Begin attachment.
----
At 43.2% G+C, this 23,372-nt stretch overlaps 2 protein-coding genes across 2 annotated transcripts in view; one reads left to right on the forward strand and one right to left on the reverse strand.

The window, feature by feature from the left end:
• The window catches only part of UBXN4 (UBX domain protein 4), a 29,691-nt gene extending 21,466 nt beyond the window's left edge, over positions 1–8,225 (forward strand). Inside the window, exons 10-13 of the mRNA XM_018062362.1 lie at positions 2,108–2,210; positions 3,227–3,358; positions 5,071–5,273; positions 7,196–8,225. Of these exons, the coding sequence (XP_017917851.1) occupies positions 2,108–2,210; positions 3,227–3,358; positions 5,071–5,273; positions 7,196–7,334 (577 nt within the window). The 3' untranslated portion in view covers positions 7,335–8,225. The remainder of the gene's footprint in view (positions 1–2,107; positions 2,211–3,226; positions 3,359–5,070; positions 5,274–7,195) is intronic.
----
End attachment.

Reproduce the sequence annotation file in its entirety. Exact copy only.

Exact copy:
At 43.2% G+C, this 23,372-nt stretch overlaps 2 protein-coding genes across 2 annotated transcripts in view; one reads left to right on the forward strand and one right to left on the reverse strand.

The window, feature by feature from the left end:
• The window catches only part of UBXN4 (UBX domain protein 4), a 29,691-nt gene extending 21,466 nt beyond the window's left edge, over positions 1–8,225 (forward strand). Inside the window, exons 10-13 of the mRNA XM_018062362.1 lie at positions 2,108–2,210; positions 3,227–3,358; positions 5,071–5,273; positions 7,196–8,225. Of these exons, the coding sequence (XP_017917851.1) occupies positions 2,108–2,210; positions 3,227–3,358; positions 5,071–5,273; positions 7,196–7,334 (577 nt within the window). The 3' untranslated portion in view covers positions 7,335–8,225. The remainder of the gene's footprint in view (positions 1–2,107; positions 2,211–3,226; positions 3,359–5,070; positions 5,274–7,195) is intronic.